Market Snapshot: Dow fights for gains as stock market wobbles in attempt to wave off hottest CPI in nearly 40 years

U.S. stock benchmarks were bouncing around on Friday as investors digested data that showed consumer prices in November rose by the most in nearly four decades while indexes are near record highs, with the Federal Reserve expected to tighten monetary policy again next week.

How are stock-index futures trading?
  • The S&P 500 index SPX was up 0.5%, or 24 points, at 4,691, after touching an intraday peak at 4,705.38, above its Nov. 18 record closing high at 4,704.54. The index touched an intrasession nadir at 4,670.24.
  • The Dow Jones Industrial Average DJIA advanced 60 points, or 0.2%, to 35,815, but had hit a Thursday low at 35,710.43.
  • The Nasdaq Composite Index COMP rose 0.3%, or 45 points, to reach 15,563, but had sunk to an intraday nadir at 15,477.85.

On Thursday, the Dow fell in the final moments of trading, dropping 0.06 point to 35,754.69, while the S&P 500 slipped 0.72% to 4,667.45 and the Nasdaq Composite, meanwhile, slid 269.62 points or 1.71% to 15,517.37, marking its worst daily decline since Dec. 3.

What’s driving the markets?

Investors were interpreting the consumer inflation data as not as bad as the worst-case-scenario for Wall Street.

Data released ahead of the stock market open on Wall Street showed November consumer price inflation rose 6.8% annually, slightly higher than expectations for a rise of 6.7% by a poll of economists by The Wall Street Journal. It marks the fastest annual inflation rate since 1982.

The cost of living rose 0.8% on the month, just ahead of expectations for a 0.7% gain. Core inflation, which strips out food and energy costs, jumped 0.5% in November as expected, while core inflation year-over-year in November rose 4.9%.

“The in-line year on year reading plus the slight move lower in the monthly read appears to have eased bets of a sooner rate rise by the Fed,” wrote Fiona Cincotta, senior financial markets analyst at City Index, in a market brief. The analyst said that the market also may have “built itself up for a much higher reading.”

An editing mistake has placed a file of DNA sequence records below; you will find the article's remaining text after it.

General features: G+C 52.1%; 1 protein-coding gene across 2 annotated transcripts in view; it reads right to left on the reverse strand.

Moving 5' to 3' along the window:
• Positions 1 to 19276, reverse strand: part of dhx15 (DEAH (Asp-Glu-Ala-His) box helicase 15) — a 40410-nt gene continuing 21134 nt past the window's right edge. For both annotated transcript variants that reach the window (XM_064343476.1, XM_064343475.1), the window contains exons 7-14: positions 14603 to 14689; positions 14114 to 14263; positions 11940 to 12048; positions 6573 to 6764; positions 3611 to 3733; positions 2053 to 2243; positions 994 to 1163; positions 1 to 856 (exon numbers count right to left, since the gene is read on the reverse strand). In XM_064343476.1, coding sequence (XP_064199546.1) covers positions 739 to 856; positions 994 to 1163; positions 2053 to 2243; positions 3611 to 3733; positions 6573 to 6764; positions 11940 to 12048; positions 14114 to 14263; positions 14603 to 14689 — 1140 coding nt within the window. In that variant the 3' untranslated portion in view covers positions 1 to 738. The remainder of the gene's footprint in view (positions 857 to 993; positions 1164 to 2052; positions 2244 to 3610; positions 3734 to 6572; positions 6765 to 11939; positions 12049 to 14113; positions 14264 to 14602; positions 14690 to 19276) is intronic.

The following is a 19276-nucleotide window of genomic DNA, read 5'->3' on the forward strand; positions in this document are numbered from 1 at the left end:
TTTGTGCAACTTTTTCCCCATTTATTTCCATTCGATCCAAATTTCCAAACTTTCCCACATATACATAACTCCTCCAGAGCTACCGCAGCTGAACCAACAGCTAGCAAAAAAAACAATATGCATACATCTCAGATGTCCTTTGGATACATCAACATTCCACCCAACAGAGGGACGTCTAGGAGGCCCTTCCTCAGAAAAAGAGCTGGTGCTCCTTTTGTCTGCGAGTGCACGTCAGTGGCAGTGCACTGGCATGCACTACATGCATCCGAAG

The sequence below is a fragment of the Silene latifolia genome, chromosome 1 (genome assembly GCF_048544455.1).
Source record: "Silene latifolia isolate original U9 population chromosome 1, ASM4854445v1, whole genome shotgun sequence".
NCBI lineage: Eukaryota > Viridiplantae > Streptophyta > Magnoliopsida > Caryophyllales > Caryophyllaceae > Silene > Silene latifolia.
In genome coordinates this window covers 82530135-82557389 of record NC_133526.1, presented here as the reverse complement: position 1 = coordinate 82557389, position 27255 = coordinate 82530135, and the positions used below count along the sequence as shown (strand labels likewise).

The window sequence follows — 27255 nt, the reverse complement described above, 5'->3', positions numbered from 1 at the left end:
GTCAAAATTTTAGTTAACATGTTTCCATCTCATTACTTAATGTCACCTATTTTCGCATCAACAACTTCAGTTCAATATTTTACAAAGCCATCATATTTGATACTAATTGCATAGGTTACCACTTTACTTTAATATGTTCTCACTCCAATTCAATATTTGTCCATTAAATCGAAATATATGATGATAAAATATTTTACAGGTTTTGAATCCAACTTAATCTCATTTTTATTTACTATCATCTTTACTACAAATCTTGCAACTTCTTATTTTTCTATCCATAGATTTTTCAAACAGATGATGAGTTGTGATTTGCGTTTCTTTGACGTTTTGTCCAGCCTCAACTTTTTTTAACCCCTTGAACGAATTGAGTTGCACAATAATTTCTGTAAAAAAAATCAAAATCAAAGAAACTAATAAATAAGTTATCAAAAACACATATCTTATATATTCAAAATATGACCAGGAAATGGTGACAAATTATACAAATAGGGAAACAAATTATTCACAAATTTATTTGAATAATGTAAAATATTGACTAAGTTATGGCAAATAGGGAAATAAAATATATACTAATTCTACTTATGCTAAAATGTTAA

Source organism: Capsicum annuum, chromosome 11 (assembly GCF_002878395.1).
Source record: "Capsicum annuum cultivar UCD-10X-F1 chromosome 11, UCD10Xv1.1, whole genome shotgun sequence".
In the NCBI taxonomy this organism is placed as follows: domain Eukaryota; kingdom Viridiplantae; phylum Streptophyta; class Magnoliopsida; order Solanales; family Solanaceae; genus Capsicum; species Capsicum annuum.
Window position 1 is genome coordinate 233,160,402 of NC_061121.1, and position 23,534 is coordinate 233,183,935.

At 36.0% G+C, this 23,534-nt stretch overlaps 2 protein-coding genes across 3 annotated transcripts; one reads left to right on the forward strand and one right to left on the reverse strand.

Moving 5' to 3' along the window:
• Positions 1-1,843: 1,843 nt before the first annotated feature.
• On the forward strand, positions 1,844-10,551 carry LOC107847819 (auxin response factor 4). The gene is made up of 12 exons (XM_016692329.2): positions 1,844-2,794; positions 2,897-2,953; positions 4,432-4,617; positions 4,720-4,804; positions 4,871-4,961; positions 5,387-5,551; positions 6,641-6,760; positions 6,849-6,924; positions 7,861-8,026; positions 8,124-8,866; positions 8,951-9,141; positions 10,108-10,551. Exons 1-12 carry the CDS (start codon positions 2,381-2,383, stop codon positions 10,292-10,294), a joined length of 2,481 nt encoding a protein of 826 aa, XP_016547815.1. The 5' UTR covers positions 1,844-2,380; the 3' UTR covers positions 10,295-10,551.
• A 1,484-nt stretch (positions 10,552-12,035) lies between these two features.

“The initial reaction has seen the US dollar fall and stocks rise with high growth tech stocks leading the charge; moves consistent with easing hawkish Fed expectations. However, the initial knee jerk reaction isn’t always the one that stays,” the City Index analyst cautioned.

The consumer inflation report now sets the stage for next week’s Federal Open Market Committee meeting after the central bank telegraphed its plans to increase the pace of monetary policy tightening, at least inasmuch as tapering bond purchases is concerned.

“For policy, this report increases the probability that the Fed will announce an accelerated tapering at its December meeting, which markets are already expecting,” wrote Alex Pelle, U.S. economist at Mizuho, in a Friday note.

“At the current pace of inflation, the economy would be on track to average 2% inflation over two business cycles (since the Great Financial Crisis) by next year,” Pelle wrote. “As such, we expect the December SEP ‘dot plot’ will show at least 2 hikes at the median in 2022, with a risk that it shows 3 hikes at the median for 2022”, the economist wrote, referring to the chart of the interest-rate projections from members of the FOMC.

The Fed will meet Dec. 14-15.

Meanwhile, a report on consumer sentiment from the University of Michigan’s gauge rebounded in December to 70.4 from a final November reading of 67.4. Economists polled by The Wall Street Journal expected an index reading of 68.0. 

See also: Household wealth has surged an astonishing $36 trillion. What that means for markets.

What companies are in focus?
How are other assets trading?
  • The yield on the 10-year Treasury note BX:TMUBMUSD10Y  retreated 1.2 basis points to 1.47%, after pitching higher early Friday. Treasury yields and prices move in opposite directions.
  • The ICE U.S. Dollar Index  DXY, a measure of the currency against a half-dozen other monetary units, was little changed at 96.268 and off less than 0.1% thus far in the week.
  • In oil futures, West Texas Intermediate crude  CL00  for January delivery  CLFFX  rose 29 cents, or 0.4% to $71.19 a barrel on the New York Mercantile Exchange and was on track for a 7.7% weekly surge.
  • Gold futures  GC00 for February delivery  GCG22 rose 0.2% to $1,780.10 an ounce and was headed for a flat finish for the week.
  • The Stoxx Europe 600 Index  XX:SXXP closed 0.3% lower on Friday but finished the week 2.8% higher, while London’s FTSE 100 Index  UK:UKX fell 0.4% but put in weekly advance of 2.4%.
  • In Asia, the Shanghai Composite Index CN:SHCOMP closed 0.1% lower, while the Hang Seng Index  HK:HSI  fell 1% in Hong Kong but booked a 1% weekly climb, and China’s CSI 300  XX:000300 fell 0.5% but boasts a 3.1% weekly rally. Japan’s Nikkei 225 Index  JP:NIK  closed down 1% but notched a 1.5% rose over the five-day period.

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